Hurricanes, earthquakes, civil rebellion, terror attacks, floods, etc. Life can be uncertain, and without being alarmist, it’s important to be prepared. A well-thought-out plan and a variety of basic supplies can help people weather most adversity. A good survival kit makes it easy to do just that, especially when you can just grab it and run out the door.
“We’re a team of friends who’ve collectively traveled to over 125 countries,” say the inventors of the Seventy2, which they call “the world’s smartest survival kit.” What makes them experts? “From the top of Mt. Everest to the jungles of Bolivia to military bases in Iraq, we’ve spent time in some of the most dangerous and extreme environments in the world,” they explain. Okay, that might do it.
“Through it all, we’ve found ourselves in more than a few difficult situations,” the Seventy2 team add, “and it’s these experiences that have taught us the importance of having the right tools and the proper knowledge.”
Cue the Seventy2, a survival kit that contains 30 important tools as well as clear instructions designed by experts to help you get through the crucial first 72 hours of a disaster. While it is great for outdoor explorers and adventure-seekers, company founder Christian Schauf designed the kit to work for the rest of us too: “People like you and me, with families, jobs, and normal lives. Neighbors, family, and friends who just so happen to find themselves in a stressful situation while going about their daily lives.”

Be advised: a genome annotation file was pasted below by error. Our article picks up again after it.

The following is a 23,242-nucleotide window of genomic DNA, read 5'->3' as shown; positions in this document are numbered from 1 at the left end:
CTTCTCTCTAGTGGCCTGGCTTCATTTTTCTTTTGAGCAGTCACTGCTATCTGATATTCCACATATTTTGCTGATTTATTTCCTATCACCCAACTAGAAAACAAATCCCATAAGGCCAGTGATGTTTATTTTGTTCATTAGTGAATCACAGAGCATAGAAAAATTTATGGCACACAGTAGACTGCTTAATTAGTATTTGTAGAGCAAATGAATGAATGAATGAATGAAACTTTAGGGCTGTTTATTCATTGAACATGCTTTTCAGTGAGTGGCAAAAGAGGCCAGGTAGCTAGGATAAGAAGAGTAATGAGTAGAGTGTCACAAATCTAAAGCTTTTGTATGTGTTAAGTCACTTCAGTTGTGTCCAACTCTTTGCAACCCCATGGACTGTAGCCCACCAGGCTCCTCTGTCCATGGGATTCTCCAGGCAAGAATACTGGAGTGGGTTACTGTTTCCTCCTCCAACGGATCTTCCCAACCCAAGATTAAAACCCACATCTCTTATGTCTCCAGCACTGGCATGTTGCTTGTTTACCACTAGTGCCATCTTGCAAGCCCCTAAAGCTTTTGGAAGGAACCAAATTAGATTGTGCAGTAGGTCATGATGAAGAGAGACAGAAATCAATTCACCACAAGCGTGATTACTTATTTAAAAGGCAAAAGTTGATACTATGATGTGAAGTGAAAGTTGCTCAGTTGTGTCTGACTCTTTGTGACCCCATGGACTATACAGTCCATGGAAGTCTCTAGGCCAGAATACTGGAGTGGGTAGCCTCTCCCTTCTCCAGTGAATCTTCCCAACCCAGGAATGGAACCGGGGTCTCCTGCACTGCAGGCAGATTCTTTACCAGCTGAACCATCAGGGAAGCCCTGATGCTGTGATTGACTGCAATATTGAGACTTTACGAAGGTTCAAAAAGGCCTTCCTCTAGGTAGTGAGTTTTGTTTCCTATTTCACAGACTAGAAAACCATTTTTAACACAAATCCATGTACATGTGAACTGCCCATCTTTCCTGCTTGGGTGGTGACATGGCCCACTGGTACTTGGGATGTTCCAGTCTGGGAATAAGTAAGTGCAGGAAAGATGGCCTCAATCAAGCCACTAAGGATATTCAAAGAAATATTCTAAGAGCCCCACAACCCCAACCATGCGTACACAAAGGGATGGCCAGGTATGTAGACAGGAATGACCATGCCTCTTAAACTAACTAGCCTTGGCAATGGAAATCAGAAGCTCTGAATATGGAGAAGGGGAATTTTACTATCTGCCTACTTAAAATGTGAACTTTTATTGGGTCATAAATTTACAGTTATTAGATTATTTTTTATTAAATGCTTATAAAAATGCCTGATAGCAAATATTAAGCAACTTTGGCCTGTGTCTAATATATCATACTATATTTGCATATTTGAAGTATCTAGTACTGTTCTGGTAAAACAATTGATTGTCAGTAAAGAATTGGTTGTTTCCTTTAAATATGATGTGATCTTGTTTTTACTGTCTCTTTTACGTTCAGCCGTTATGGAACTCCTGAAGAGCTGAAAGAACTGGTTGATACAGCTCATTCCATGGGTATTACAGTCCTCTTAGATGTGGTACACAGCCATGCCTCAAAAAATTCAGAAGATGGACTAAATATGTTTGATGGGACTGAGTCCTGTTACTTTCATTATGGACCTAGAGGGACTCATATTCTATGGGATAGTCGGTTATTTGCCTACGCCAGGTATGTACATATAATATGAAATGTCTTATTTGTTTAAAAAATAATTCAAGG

The kit includes a first starter, a survival knife, 100 feet of paracord, a flashlight, a multi-tool, a shovel/axe, a first aid kit, an air filter mask, water filter pouches, glow sticks, a thermal space blanket, bright-orange duct tape, a radio/flashlight and phone charger, and more. All these items are stashed in a well-organized, clearly labeled interior bag insert, which in turn is protected from the elements in a waterproof, airtight, sturdy 600D tarpaulin external shell with padded shoulder straps. The outer bag has a roll top so you can stuff it full or carry the basics, and it also has two pockets, an emergency whistle, and a reflective logo.
There are many clever design features. The insert also has backpack straps, for example, so you can carry it separately and use the shell itself to bring along other items. And the PVC inserts can be removed and used as snowshoes—or curled to make an emergency sling.
Worried about getting caught up in sudden flooding or falling overboard from a boat or kayak? “Thanks to waterproof construction, high-quality, waterproof zippers and exacting manufacturing tolerances, the Seventy2 is so waterproof, it can be used as a personal flotation device,” the designers say.
Seventy2 gives back, too, helping to protect people living on the street. In December, the company released its Hideaway Jacket and offered to donate one jacket for every kit purchased. The design is clever—the jacket has panel sections that you can stuff with scrunched-up newspaper or any other type of insulation if you’re caught outside in severe weather. Thanks to this initiative, The I Have A Name Project will distribute 500 of the jackets to homeless people around the country.